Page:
Since the development of the first silicon-based solar cell in the 1950s, the photovoltaic technology has been dramatically improved. Today’s advanced solar cells have better durability and efficiency and can produce larger output voltages for a given light intensity. The electric power generated by a solar cell is directly proportional to its size. However, the generated power can vary drastically depending on the intensity of ambient light. The same solar panel can produce up to a 1000 times higher power under direct sunlight vs. in a typical indoor office environment. Solar panels are not exactly color blind either meaning that they will behave differently under different indoor sources such as incandescent, florescent and LED lights.
Thermal Energy Harvesting
A thermoelectric generator (TEG) is a solid-state device that generates electricity by exploiting temperature gradient in the environment. The amount of generated power depends on the temperature difference as well as the amount of heat flux that can be successfully moved through the TEG device. The better the TEG construction is at moving heat from the hot side to the cold side and dissipating that heat once it arrives to the cold, the more power will be generated. Because of the need to maintain a temperature gradient, thermoelectric energy harvesting solutions can require larger form factors compared to other form of harvesters in order to generate useful amount of energy.
Motion-based Energy harvesting
There are two types of motion-based energy harvesters: (1) the more traditional ones using a coil and magnet and (2) the ones based on piezoelectric effect. The coil and magnet-based harvesters can generate electric energy through the physical movement when a switch is flipped or when a door knob is turned. These types of motion-based harvesters are usually bulkier due to the size of their required components: a coil, a magnet and frequently a spring. Piezoelectric energy harvesters generate electrical energy from mechanical strains, either in the form of continuous mechanical motion/vibration, or from intermittent strains such as clicking of a button. Because their small crystalline structure, piezoelectric harvesters are relatively small and light compared to other energy harvesting devices. However, their generated power can vary significantly depending on how regular and frequent the motion is.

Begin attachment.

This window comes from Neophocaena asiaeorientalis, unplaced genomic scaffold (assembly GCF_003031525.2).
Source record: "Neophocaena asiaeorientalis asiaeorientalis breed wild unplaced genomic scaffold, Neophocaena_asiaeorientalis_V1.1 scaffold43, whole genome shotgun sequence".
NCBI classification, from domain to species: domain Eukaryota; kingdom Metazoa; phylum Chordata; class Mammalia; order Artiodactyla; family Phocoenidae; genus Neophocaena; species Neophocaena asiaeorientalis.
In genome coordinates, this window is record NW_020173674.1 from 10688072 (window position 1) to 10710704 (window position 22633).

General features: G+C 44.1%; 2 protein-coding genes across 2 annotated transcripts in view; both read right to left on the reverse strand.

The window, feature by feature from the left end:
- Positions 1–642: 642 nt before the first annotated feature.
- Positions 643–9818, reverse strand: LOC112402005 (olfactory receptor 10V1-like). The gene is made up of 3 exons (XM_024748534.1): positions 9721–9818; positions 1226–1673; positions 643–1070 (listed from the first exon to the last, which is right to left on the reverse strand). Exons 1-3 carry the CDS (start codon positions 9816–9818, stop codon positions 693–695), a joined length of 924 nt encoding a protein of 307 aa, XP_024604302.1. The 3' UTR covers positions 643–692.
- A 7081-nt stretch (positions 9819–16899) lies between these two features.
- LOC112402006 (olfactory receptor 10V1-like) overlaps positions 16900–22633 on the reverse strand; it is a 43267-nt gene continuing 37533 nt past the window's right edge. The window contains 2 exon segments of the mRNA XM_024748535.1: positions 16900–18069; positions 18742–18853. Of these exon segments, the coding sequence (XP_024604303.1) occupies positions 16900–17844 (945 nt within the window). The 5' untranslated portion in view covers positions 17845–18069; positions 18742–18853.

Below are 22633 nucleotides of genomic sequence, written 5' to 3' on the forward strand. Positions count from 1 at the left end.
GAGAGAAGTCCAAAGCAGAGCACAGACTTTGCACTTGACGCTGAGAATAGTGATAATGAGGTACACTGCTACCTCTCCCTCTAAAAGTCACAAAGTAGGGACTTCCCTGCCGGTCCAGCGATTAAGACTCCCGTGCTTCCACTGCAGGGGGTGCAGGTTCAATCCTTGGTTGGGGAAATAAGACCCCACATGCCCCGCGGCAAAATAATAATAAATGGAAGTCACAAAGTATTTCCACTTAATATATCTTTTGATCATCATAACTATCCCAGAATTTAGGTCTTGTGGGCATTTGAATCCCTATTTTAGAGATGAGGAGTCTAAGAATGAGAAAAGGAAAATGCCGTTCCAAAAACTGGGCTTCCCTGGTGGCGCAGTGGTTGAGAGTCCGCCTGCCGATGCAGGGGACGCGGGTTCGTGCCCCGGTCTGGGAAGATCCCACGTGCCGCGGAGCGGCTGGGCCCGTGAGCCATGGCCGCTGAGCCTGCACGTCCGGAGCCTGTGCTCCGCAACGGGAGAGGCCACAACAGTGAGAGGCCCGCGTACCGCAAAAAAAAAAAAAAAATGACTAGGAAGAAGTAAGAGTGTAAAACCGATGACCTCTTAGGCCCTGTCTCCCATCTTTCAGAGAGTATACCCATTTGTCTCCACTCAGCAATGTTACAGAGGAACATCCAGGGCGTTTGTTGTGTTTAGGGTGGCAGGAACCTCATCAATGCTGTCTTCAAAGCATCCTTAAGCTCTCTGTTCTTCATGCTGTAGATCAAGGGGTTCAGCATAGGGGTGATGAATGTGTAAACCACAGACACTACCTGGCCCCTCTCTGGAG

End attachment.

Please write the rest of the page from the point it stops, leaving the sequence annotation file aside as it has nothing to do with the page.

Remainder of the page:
Atmosic M3 Bluetooth 5.0 SoC platform supports controlled RF energy harvesting as well as photovoltaic, thermal and motion-based harvesting. In particular, a fully integrated single IC with RF energy harvesting can provide small form factor battery-free operation up to a distance of several meters from the RF source.
While no one can defy the second law of thermodynamics, or any other law of physics for that matter, we can certainly create meaningful solutions that provide less pain to the IoT users and less harm to our environment. This is the first step in the journey. This is the time to RE-VOLT. This is the time to join the battery-free IoT revolution.